With Covid-19, some countries have reached containment. China is the biggest example, but most of Eastern Asia is fully contained or close. However, until the disease is completely contained in the rest of the world, they all risk new outbreaks.

The next best option is just plain old containment. It still involves contact tracing and quarantines, to reduce the spread. Still public education to help slow things down. But for whatever reason, the growth rate stays about the same. People keep getting sick, but not at crisis levels. That’s where most of Europe is right now. Ditto for much of the US, especially New England. New York was there all summer, but it’s starting to lose it. Europe is starting to lose it too.

The worst option is out of control pandemic. Contact tracing doesn’t work then, because too many people are infected at once. You can’t keep track of everyone, nor quarantine them all. The disease pretty much runs its course exponentially. Eventually there is herd immunity, but it ain’t pretty getting there.

Influenza did that in 1918 to 1920. Plenty of other diseases did that in prior history. This year it happened for a few weeks in one Chinese province, then in Italy, Spain and New York City. Hospitals are overwhelmed. Almost everything becomes unsafe. Things can get very bad, even when a disease isn’t real deadly. It’s worse when every place is in trouble at the same time.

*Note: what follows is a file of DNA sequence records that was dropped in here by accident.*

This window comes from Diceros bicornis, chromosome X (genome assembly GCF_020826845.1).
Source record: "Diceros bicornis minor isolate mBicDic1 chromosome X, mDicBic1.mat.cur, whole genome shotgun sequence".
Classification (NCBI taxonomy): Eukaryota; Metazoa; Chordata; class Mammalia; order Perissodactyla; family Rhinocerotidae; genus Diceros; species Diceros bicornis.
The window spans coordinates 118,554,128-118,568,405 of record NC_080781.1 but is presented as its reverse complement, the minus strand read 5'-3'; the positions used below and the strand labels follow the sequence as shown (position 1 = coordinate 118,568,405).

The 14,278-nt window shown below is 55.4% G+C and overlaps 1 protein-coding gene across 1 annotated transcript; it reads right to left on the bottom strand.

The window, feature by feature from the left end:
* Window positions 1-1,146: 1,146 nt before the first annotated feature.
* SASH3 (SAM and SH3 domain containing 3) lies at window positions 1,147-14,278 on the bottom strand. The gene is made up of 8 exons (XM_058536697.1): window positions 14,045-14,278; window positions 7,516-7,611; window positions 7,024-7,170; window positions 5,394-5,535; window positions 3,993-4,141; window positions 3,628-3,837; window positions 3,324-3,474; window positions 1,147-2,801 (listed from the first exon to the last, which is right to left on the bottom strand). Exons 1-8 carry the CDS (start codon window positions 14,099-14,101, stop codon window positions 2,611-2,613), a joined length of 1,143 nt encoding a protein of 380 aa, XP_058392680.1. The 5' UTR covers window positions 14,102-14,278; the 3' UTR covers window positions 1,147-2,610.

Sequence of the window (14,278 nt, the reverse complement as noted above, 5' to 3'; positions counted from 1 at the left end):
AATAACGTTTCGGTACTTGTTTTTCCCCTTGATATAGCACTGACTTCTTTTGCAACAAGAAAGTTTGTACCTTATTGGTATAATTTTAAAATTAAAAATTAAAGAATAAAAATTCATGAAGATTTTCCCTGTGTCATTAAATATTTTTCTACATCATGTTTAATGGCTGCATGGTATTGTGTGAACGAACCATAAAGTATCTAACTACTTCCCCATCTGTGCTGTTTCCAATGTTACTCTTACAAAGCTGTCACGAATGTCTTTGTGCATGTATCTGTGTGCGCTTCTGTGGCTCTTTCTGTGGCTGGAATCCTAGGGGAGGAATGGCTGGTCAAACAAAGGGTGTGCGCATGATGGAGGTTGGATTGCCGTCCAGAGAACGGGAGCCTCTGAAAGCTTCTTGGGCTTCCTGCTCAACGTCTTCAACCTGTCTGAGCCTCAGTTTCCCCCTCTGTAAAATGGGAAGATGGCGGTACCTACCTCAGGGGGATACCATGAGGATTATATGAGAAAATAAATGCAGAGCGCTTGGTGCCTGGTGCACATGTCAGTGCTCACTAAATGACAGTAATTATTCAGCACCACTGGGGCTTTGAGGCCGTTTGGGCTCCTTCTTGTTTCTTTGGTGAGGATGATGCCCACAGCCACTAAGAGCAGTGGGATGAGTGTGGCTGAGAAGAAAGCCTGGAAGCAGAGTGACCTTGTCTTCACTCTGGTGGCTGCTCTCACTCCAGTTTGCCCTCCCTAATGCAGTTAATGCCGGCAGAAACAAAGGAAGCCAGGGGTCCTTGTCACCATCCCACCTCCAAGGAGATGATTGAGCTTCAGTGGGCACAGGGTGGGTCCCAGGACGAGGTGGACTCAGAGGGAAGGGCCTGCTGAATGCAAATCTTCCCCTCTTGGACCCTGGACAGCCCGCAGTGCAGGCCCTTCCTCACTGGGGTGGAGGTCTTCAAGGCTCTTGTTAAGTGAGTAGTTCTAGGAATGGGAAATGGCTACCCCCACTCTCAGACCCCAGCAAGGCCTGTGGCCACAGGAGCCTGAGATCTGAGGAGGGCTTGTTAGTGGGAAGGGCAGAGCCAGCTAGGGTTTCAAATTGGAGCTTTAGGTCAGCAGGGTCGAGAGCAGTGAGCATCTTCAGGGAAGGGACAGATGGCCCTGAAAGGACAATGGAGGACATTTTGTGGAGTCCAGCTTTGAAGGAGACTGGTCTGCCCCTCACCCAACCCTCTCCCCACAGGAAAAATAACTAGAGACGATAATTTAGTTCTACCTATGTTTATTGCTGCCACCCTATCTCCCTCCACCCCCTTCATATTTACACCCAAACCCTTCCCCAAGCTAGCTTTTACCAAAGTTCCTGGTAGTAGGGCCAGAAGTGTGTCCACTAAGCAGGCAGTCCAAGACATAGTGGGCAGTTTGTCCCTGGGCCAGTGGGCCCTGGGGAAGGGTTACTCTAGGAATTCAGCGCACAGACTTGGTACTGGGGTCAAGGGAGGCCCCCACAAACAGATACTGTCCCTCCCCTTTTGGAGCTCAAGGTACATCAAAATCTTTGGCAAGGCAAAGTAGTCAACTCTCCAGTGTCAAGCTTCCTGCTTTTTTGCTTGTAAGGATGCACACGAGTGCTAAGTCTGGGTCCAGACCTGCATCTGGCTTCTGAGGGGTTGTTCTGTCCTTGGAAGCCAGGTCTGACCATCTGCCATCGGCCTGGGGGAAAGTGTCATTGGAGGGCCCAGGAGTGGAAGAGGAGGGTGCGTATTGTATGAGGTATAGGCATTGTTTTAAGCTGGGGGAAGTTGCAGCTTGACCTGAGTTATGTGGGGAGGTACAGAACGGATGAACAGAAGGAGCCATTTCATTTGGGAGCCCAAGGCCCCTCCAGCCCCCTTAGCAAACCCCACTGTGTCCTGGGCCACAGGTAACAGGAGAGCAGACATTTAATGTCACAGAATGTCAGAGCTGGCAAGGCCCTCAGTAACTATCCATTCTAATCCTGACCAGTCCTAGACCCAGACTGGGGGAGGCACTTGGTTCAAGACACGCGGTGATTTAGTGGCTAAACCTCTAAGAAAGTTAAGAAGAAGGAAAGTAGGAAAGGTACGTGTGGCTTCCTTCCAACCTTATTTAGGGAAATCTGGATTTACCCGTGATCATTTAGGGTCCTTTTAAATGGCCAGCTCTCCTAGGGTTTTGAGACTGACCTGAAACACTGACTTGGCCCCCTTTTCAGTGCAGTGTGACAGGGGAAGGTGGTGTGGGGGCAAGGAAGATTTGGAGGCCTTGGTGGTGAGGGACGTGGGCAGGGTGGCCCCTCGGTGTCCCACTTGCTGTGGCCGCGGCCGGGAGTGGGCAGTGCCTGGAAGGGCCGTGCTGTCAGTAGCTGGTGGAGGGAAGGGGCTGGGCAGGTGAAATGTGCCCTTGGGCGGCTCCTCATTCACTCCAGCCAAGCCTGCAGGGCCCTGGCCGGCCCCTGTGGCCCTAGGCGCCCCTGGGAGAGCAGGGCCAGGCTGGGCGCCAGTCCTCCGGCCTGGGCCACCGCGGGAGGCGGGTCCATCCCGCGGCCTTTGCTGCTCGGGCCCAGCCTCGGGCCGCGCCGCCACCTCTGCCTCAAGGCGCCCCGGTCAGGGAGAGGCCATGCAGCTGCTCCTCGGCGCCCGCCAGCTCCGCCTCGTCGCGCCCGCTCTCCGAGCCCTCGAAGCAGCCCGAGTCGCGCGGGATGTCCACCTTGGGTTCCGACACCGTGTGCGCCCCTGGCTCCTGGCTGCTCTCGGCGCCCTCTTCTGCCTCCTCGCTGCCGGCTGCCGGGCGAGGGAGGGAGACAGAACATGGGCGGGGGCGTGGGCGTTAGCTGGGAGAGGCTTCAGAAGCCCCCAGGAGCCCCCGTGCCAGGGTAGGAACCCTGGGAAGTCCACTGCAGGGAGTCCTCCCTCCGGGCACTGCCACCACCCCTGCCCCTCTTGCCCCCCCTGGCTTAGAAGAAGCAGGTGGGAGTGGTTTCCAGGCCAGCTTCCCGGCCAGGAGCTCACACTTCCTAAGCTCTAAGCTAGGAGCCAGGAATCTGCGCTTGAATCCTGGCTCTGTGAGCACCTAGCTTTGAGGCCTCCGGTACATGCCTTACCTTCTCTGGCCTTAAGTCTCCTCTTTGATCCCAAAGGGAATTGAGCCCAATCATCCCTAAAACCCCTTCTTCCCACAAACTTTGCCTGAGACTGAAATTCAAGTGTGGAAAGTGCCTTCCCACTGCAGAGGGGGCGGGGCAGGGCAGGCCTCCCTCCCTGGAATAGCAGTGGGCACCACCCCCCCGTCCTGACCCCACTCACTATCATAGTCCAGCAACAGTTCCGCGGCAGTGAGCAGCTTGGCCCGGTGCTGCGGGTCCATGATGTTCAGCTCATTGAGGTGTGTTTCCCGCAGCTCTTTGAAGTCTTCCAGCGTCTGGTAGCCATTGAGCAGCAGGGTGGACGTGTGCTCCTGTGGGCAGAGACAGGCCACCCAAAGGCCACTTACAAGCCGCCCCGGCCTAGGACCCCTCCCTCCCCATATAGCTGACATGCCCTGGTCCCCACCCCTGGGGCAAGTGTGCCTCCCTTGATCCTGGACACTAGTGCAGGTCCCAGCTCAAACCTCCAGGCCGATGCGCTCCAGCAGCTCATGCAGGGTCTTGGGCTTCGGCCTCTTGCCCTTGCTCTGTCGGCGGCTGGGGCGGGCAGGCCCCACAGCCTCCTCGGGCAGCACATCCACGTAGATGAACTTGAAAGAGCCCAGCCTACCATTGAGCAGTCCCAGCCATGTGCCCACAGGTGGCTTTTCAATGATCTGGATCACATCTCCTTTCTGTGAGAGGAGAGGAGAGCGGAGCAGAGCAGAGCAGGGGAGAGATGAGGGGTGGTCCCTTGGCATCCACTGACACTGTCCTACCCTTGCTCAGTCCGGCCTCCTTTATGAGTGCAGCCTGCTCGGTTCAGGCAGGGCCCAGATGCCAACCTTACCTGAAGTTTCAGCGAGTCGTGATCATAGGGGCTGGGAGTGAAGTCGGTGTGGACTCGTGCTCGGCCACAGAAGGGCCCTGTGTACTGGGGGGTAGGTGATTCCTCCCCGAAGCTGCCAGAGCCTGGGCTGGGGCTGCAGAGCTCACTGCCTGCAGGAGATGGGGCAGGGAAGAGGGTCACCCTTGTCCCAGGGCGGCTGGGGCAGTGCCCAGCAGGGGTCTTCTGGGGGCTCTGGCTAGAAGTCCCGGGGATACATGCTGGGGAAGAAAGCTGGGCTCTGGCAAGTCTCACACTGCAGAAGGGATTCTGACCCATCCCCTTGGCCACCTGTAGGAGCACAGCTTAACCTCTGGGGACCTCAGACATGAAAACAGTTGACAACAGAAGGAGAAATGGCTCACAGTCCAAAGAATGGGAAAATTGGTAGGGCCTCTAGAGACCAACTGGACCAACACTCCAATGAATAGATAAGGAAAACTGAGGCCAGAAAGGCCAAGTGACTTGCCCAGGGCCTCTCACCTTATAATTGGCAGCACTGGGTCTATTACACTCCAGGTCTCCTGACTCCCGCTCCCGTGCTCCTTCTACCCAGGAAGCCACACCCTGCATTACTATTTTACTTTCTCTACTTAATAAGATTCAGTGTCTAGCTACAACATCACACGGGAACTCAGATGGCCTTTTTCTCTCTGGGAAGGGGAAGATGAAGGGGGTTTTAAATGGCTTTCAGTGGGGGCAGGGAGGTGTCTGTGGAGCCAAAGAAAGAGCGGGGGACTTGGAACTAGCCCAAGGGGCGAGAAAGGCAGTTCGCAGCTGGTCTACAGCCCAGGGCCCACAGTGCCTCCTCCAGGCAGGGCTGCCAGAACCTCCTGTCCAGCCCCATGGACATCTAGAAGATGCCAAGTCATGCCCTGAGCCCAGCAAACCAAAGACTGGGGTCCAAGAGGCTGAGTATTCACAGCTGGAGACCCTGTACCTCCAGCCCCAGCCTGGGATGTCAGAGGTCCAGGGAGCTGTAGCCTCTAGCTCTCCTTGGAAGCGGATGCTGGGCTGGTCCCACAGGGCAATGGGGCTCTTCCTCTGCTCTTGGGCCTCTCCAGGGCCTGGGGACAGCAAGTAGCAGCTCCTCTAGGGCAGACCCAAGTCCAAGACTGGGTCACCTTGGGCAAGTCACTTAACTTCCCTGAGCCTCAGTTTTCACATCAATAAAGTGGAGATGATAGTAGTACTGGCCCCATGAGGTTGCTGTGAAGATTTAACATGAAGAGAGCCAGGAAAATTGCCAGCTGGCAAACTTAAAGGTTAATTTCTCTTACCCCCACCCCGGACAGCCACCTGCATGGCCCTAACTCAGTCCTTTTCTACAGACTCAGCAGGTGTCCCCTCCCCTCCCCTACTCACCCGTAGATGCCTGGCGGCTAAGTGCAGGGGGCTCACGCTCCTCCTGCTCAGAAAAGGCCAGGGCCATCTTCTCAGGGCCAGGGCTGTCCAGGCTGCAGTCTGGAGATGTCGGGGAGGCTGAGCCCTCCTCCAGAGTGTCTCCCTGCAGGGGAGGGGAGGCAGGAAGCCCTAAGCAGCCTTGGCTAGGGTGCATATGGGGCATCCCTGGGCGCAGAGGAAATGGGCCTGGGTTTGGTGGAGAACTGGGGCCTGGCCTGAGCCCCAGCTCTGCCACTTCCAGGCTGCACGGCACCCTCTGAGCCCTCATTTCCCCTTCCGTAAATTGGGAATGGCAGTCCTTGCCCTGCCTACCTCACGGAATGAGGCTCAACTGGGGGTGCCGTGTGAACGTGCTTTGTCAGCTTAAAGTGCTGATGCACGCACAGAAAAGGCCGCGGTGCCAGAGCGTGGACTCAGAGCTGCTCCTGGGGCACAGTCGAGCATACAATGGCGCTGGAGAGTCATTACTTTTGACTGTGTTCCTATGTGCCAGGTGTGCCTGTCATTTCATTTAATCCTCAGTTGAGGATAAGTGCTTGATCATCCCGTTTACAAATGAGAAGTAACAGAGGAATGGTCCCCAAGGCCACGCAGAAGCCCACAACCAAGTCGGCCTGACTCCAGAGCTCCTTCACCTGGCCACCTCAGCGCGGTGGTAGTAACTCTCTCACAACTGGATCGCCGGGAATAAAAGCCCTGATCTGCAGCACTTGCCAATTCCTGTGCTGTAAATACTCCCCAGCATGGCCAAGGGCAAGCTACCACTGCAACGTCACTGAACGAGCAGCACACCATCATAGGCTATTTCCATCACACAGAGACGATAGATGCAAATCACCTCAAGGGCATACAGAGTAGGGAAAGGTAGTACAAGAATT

Steuben may be close to the edge now. They have 15 contact tracers, which means each of them is running daily checks on 18 sick people, plus 40 more who were exposed and in isolation. Things were fine there until Sept 23, then it went off a cliff.

Covid-19 has dominated lives for more than seven months. I think all of us are growing very, very fatigued. The problem is that Spring and Summer 2020 were just Covid 1.0. Best guess is that this pandemic will follow the 1918/9 curve. If so, we’re right at the leading edge of the second and bigger wave.

One big thing we have in 2020 that wasn’t common in 1918 is vaccines, plus the science to develop them rapidly. Vaccines are challenging. The immune system in general is not easy to understand. Luckily, Derek Lowe’s latest write-up on vaccine development sums up current progress. He is a writer for Science magazine, and all his posts about Covid-19 are great. UPDATE: the Chairman of Pfizer also just posted info about their vaccine development.

The short answer is that creating a safe & effective vaccine is a slow process. One probably won’t be ready in time to help with that middle bump (if it happens). But it may reduce the 3rd and 4th ones.

Dennis Kolva
Programming Director
TurtleSoft.com

Covid-19: Droplets (Sep 25)

A couple weeks ago, Cornell University had over 80 active infections, and it was looking pretty dire. Then, the students got scared, and more careful. Last week there were 29 new cases. This week only 5. Someone was hospitalized for a few days last week, but it’s down to zero again. Still no local deaths.